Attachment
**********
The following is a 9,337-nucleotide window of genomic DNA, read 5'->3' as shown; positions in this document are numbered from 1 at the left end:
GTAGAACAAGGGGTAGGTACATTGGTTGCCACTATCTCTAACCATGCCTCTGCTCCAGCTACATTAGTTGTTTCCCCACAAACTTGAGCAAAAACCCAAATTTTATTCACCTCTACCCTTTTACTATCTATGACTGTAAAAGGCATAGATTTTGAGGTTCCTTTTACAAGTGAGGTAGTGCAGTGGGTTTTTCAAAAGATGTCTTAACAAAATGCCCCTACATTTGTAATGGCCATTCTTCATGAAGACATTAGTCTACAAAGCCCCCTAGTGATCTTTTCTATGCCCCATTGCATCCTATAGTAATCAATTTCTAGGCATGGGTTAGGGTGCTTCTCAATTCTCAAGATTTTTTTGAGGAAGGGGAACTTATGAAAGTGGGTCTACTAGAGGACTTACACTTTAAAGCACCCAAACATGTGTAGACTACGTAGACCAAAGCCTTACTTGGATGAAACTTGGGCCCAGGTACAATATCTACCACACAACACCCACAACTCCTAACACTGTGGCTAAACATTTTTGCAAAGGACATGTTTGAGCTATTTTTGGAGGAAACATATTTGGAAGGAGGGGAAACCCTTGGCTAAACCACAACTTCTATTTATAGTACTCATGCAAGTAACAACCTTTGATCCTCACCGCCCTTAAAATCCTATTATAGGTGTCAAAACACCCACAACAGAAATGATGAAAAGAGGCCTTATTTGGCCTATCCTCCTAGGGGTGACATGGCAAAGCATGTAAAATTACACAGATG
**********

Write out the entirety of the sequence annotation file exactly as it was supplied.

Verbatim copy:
The following is a 9,337-nucleotide window of genomic DNA, read 5'->3' as shown; positions in this document are numbered from 1 at the left end:
GTAGAACAAGGGGTAGGTACATTGGTTGCCACTATCTCTAACCATGCCTCTGCTCCAGCTACATTAGTTGTTTCCCCACAAACTTGAGCAAAAACCCAAATTTTATTCACCTCTACCCTTTTACTATCTATGACTGTAAAAGGCATAGATTTTGAGGTTCCTTTTACAAGTGAGGTAGTGCAGTGGGTTTTTCAAAAGATGTCTTAACAAAATGCCCCTACATTTGTAATGGCCATTCTTCATGAAGACATTAGTCTACAAAGCCCCCTAGTGATCTTTTCTATGCCCCATTGCATCCTATAGTAATCAATTTCTAGGCATGGGTTAGGGTGCTTCTCAATTCTCAAGATTTTTTTGAGGAAGGGGAACTTATGAAAGTGGGTCTACTAGAGGACTTACACTTTAAAGCACCCAAACATGTGTAGACTACGTAGACCAAAGCCTTACTTGGATGAAACTTGGGCCCAGGTACAATATCTACCACACAACACCCACAACTCCTAACACTGTGGCTAAACATTTTTGCAAAGGACATGTTTGAGCTATTTTTGGAGGAAACATATTTGGAAGGAGGGGAAACCCTTGGCTAAACCACAACTTCTATTTATAGTACTCATGCAAGTAACAACCTTTGATCCTCACCGCCCTTAAAATCCTATTATAGGTGTCAAAACACCCACAACAGAAATGATGAAAAGAGGCCTTATTTGGCCTATCCTCCTAGGGGTGACATGGCAAAGCATGTAAAATTACACAGATG